More Michigan lighthouses and more Copper Harbor on Michigan in Pictures.

Copper Harbor Sunset

Copper Harbor Sunset by John McCormick

Copper Harbor Sunset, photo by John McCormick

John says this is one of his favorite shots from last year. Click to view it bigger, follow him on Facebook and visit MichiganNutPhotography.com to view and purchase this and other pics.

A Lake, a Lady and a Legend

Sky and Fanny Hooe

Sky and Fanny Hooe photo by dcclark

Lake Fanny Hooe is located in Fort Wilkins State Park on the Keweenaw Peninsula near Copper Harbor. A great article from Marquette Monthly about the hard life of UP women back in the day tells about how the legend of the lake turns out to be a lot more dramatic than the reality:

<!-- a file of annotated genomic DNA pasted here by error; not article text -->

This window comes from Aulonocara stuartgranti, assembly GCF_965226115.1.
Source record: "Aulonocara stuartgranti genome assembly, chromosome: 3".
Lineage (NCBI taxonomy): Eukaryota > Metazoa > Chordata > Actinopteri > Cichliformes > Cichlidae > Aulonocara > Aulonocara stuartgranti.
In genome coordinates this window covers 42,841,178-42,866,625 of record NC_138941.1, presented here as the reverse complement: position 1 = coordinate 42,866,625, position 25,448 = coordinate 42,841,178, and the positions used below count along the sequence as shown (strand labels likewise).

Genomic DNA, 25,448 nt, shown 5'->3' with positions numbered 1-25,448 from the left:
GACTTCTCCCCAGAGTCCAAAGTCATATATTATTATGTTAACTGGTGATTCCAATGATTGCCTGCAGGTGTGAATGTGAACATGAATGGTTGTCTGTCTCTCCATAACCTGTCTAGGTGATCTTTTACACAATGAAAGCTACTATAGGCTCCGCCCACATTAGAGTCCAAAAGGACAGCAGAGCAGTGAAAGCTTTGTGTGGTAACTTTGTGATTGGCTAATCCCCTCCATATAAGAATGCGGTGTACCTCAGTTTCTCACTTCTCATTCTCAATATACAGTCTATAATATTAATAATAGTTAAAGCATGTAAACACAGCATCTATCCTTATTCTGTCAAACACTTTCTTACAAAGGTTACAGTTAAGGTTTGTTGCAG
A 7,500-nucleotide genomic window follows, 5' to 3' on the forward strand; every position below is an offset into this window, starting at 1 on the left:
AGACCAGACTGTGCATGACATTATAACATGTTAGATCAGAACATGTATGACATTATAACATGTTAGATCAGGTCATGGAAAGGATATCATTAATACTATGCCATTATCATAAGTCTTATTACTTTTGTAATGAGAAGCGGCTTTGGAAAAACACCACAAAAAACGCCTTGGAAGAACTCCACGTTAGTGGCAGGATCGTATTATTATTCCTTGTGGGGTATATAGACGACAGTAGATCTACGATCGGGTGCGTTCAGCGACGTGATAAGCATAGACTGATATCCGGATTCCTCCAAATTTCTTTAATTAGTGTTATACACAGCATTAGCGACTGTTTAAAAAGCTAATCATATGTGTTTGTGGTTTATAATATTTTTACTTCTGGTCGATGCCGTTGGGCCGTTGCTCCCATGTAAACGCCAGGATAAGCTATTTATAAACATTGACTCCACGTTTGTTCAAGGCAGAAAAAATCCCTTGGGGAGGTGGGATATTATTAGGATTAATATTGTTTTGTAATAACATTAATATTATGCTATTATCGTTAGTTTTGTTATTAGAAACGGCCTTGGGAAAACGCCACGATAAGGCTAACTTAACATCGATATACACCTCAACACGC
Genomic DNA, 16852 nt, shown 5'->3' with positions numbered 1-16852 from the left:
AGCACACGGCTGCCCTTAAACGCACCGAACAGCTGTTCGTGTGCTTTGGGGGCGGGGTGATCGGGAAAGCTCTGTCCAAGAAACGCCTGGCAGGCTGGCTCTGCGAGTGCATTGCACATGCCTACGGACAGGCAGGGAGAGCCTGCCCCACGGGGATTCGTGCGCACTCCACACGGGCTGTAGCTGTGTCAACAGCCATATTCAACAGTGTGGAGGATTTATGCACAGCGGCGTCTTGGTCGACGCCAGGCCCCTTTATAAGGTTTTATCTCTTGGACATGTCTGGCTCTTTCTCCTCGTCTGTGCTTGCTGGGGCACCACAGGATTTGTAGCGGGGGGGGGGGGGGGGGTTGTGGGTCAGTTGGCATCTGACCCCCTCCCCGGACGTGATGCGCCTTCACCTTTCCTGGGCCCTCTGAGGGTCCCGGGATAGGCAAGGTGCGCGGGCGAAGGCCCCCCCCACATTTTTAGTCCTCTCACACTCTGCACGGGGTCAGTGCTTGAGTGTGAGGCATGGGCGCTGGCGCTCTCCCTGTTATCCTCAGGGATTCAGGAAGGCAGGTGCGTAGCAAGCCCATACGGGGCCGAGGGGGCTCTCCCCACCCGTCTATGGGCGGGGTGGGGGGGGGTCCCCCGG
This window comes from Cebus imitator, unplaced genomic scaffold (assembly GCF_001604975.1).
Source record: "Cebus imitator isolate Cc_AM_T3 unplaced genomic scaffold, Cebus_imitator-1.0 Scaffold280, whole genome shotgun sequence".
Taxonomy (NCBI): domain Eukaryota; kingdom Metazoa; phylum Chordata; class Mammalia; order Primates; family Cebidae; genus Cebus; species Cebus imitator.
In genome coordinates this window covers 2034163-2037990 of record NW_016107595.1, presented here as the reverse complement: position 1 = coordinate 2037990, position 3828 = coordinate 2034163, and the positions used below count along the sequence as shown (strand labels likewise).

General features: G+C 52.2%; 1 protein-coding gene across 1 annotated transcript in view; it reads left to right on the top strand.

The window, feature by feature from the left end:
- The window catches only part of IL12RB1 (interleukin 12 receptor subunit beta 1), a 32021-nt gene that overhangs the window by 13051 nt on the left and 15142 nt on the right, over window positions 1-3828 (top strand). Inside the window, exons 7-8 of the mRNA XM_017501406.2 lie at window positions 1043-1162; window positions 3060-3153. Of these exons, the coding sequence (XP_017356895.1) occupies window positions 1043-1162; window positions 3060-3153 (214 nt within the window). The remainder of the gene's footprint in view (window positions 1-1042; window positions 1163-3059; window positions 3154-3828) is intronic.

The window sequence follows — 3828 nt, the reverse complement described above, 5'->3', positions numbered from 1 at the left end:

Local tales related that the beautiful young woman had drowned in the lake, or got lost in the woods while picking blueberries and was never seen again. In truth, Lucy Frances Fitzhigh Hooe, Fannie, spent the summer of 1844 visiting her brother Thornton, who was stationed at Fort Wilkins. Her sister, Richardetta was the wife of Lt. Daniel Ruggles, also stationed there. At the end of the summer, she returned to the family home in Virginia. She then married Chester Bailey White in 1849, and had three children. While she led an interesting life, her visit to Fort Wilkins was not a major part of it. She died in 1882, probably in Fredericksburg, (Virginia).

Read on for lots more!

Dave took this photo from Brockway Mountain Drive, looking towards Copper Harbor and Fanny Hooe. See it bigger and see more in his Copper Country slideshow.